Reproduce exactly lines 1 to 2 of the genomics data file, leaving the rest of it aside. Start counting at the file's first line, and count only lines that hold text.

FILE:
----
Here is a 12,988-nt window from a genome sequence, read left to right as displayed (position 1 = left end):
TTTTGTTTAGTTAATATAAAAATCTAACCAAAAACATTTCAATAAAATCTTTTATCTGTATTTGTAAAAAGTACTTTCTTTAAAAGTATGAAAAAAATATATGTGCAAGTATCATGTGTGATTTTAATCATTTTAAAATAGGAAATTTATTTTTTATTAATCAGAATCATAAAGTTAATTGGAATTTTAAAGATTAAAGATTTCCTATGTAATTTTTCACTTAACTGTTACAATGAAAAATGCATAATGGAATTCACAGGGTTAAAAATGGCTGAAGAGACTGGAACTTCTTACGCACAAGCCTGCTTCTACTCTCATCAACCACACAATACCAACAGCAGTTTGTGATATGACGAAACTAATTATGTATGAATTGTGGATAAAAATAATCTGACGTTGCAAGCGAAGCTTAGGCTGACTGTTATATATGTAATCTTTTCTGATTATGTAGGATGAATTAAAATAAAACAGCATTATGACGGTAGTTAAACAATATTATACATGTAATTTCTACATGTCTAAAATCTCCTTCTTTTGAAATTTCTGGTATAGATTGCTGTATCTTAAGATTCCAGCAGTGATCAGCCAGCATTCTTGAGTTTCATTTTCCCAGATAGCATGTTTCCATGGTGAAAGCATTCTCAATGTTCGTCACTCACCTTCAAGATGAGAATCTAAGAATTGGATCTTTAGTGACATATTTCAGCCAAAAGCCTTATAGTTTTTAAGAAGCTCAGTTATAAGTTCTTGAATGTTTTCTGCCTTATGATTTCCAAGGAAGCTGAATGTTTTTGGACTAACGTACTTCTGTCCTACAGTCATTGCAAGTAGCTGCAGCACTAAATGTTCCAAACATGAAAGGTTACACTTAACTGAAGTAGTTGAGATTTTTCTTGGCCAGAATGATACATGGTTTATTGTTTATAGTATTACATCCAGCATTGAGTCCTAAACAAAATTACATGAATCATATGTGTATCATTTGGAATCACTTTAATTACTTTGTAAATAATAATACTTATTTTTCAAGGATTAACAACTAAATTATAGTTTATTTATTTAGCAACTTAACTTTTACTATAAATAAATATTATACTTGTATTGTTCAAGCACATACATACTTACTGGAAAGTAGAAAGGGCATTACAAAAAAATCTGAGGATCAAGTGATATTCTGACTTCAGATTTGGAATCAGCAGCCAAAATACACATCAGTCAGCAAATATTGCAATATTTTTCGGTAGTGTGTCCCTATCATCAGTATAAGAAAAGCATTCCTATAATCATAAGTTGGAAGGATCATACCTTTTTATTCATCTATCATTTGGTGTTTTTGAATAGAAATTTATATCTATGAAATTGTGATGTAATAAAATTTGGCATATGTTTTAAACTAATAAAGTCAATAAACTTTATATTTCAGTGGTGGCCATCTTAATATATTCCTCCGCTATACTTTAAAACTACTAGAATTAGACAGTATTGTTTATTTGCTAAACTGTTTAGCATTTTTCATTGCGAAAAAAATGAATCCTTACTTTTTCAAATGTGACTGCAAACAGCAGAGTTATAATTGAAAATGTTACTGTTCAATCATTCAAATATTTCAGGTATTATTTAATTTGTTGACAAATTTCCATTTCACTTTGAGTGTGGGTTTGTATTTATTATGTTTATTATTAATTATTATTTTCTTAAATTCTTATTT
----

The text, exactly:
Here is a 12,988-nt window from a genome sequence, read left to right as displayed (position 1 = left end):
TTTTGTTTAGTTAATATAAAAATCTAACCAAAAACATTTCAATAAAATCTTTTATCTGTATTTGTAAAAAGTACTTTCTTTAAAAGTATGAAAAAAATATATGTGCAAGTATCATGTGTGATTTTAATCATTTTAAAATAGGAAATTTATTTTTTATTAATCAGAATCATAAAGTTAATTGGAATTTTAAAGATTAAAGATTTCCTATGTAATTTTTCACTTAACTGTTACAATGAAAAATGCATAATGGAATTCACAGGGTTAAAAATGGCTGAAGAGACTGGAACTTCTTACGCACAAGCCTGCTTCTACTCTCATCAACCACACAATACCAACAGCAGTTTGTGATATGACGAAACTAATTATGTATGAATTGTGGATAAAAATAATCTGACGTTGCAAGCGAAGCTTAGGCTGACTGTTATATATGTAATCTTTTCTGATTATGTAGGATGAATTAAAATAAAACAGCATTATGACGGTAGTTAAACAATATTATACATGTAATTTCTACATGTCTAAAATCTCCTTCTTTTGAAATTTCTGGTATAGATTGCTGTATCTTAAGATTCCAGCAGTGATCAGCCAGCATTCTTGAGTTTCATTTTCCCAGATAGCATGTTTCCATGGTGAAAGCATTCTCAATGTTCGTCACTCACCTTCAAGATGAGAATCTAAGAATTGGATCTTTAGTGACATATTTCAGCCAAAAGCCTTATAGTTTTTAAGAAGCTCAGTTATAAGTTCTTGAATGTTTTCTGCCTTATGATTTCCAAGGAAGCTGAATGTTTTTGGACTAACGTACTTCTGTCCTACAGTCATTGCAAGTAGCTGCAGCACTAAATGTTCCAAACATGAAAGGTTACACTTAACTGAAGTAGTTGAGATTTTTCTTGGCCAGAATGATACATGGTTTATTGTTTATAGTATTACATCCAGCATTGAGTCCTAAACAAAATTACATGAATCATATGTGTATCATTTGGAATCACTTTAATTACTTTGTAAATAATAATACTTATTTTTCAAGGATTAACAACTAAATTATAGTTTATTTATTTAGCAACTTAACTTTTACTATAAATAAATATTATACTTGTATTGTTCAAGCACATACATACTTACTGGAAAGTAGAAAGGGCATTACAAAAAAATCTGAGGATCAAGTGATATTCTGACTTCAGATTTGGAATCAGCAGCCAAAATACACATCAGTCAGCAAATATTGCAATATTTTTCGGTAGTGTGTCCCTATCATCAGTATAAGAAAAGCATTCCTATAATCATAAGTTGGAAGGATCATACCTTTTTATTCATCTATCATTTGGTGTTTTTGAATAGAAATTTATATCTATGAAATTGTGATGTAATAAAATTTGGCATATGTTTTAAACTAATAAAGTCAATAAACTTTATATTTCAGTGGTGGCCATCTTAATATATTCCTCCGCTATACTTTAAAACTACTAGAATTAGACAGTATTGTTTATTTGCTAAACTGTTTAGCATTTTTCATTGCGAAAAAAATGAATCCTTACTTTTTCAAATGTGACTGCAAACAGCAGAGTTATAATTGAAAATGTTACTGTTCAATCATTCAAATATTTCAGGTATTATTTAATTTGTTGACAAATTTCCATTTCACTTTGAGTGTGGGTTTGTATTTATTATGTTTATTATTAATTATTATTTTCTTAAATTCTTATTT